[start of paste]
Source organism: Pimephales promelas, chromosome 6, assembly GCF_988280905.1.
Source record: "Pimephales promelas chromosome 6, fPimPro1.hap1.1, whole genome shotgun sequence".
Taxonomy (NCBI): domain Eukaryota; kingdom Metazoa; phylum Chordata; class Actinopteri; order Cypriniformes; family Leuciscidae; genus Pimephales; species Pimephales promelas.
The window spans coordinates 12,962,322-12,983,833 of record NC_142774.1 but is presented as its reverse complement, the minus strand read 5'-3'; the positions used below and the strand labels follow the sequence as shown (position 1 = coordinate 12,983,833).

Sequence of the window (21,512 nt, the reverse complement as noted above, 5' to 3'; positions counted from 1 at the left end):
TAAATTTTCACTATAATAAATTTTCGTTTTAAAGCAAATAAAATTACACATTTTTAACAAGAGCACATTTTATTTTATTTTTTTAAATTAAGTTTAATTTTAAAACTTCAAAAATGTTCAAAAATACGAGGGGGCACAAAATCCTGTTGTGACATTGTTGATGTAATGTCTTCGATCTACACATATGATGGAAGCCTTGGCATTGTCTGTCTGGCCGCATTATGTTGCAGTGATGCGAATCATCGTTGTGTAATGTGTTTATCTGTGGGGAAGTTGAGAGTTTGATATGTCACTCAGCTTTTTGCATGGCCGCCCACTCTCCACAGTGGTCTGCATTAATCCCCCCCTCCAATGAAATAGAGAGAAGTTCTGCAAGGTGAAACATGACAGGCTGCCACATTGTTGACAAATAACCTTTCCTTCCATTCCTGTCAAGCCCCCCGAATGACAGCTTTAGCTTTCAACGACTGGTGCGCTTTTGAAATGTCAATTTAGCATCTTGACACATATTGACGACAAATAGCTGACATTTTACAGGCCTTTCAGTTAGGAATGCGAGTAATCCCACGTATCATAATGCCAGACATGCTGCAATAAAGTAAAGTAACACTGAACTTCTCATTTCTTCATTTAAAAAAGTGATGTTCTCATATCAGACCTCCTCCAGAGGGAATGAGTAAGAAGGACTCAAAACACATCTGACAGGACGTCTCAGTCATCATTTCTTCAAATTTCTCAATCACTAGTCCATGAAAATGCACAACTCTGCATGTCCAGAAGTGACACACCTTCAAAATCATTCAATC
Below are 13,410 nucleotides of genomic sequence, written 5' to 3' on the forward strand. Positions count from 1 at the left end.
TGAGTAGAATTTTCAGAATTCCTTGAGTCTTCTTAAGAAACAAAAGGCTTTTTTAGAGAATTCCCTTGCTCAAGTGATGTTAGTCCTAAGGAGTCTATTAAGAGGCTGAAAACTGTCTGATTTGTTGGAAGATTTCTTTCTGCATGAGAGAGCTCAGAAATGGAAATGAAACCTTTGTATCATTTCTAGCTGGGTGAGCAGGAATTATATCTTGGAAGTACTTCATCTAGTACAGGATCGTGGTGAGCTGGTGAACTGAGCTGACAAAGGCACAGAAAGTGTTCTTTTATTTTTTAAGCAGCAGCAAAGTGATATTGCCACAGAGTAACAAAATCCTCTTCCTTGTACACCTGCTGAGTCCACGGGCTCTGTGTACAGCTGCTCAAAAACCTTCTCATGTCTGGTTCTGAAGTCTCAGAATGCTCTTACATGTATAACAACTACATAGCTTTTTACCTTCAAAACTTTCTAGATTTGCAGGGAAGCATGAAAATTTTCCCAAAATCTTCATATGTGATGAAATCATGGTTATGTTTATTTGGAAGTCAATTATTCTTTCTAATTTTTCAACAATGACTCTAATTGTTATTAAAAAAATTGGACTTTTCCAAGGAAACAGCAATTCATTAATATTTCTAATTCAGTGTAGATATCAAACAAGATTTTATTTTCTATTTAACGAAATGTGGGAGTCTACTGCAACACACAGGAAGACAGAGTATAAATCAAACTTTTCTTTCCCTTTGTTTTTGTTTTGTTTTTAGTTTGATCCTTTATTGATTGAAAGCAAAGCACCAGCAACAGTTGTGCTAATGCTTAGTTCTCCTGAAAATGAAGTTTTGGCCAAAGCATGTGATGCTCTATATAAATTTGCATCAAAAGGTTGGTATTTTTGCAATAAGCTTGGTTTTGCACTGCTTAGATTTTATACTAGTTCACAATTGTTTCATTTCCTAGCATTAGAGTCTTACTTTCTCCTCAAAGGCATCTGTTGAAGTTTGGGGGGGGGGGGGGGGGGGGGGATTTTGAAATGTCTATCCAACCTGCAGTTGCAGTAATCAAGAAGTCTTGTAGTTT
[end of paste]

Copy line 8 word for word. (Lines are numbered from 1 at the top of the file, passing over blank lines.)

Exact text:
TGAGTAGAATTTTCAGAATTCCTTGAGTCTTCTTAAGAAACAAAAGGCTTTTTTAGAGAATTCCCTTGCTCAAGTGATGTTAGTCCTAAGGAGTCTATTAAGAGGCTGAAAACTGTCTGATTTGTTGGAAGATTTCTTTCTGCATGAGAGAGCTCAGAAATGGAAATGAAACCTTTGTATCATTTCTAGCTGGGTGAGCAGGAATTATATCTTGGAAGTACTTCATCTAGTACAGGATCGTGGTGAGCTGGTGAACTGAGCTGACAAAGGCACAGAAAGTGTTCTTTTATTTTTTAAGCAGCAGCAAAGTGATATTGCCACAGAGTAACAAAATCCTCTTCCTTGTACACCTGCTGAGTCCACGGGCTCTGTGTACAGCTGCTCAAAAACCTTCTCATGTCTGGTTCTGAAGTCTCAGAATGCTCTTACATGTATAACAACTACATAGCTTTTTACCTTCAAAACTTTCTAGATTTGCAGGGAAGCATGAAAATTTTCCCAAAATCTTCATATGTGATGAAATCATGGTTATGTTTATTTGGAAGTCAATTATTCTTTCTAATTTTTCAACAATGACTCTAATTGTTATTAAAAAAATTGGACTTTTCCAAGGAAACAGCAATTCATTAATATTTCTAATTCAGTGTAGATATCAAACAAGATTTTATTTTCTATTTAACGAAATGTGGGAGTCTACTGCAACACACAGGAAGACAGAGTATAAATCAAACTTTTCTTTCCCTTTGTTTTTGTTTTGTTTTTAGTTTGATCCTTTATTGATTGAAAGCAAAGCACCAGCAACAGTTGTGCTAATGCTTAGTTCTCCTGAAAATGAAGTTTTGGCCAAAGCATGTGATGCTCTATATAAATTTGCATCAAAAGGTTGGTATTTTTGCAATAAGCTTGGTTTTGCACTGCTTAGATTTTATACTAGTTCACAATTGTTTCATTTCCTAGCATTAGAGTCTTACTTTCTCCTCAAAGGCATCTGTTGAAGTTTGGGGGGGGGGGGGGGGGGGGGGATTTTGAAATGTCTATCCAACCTGCAGTTGCAGTAATCAAGAAGTCTTGTAGTTT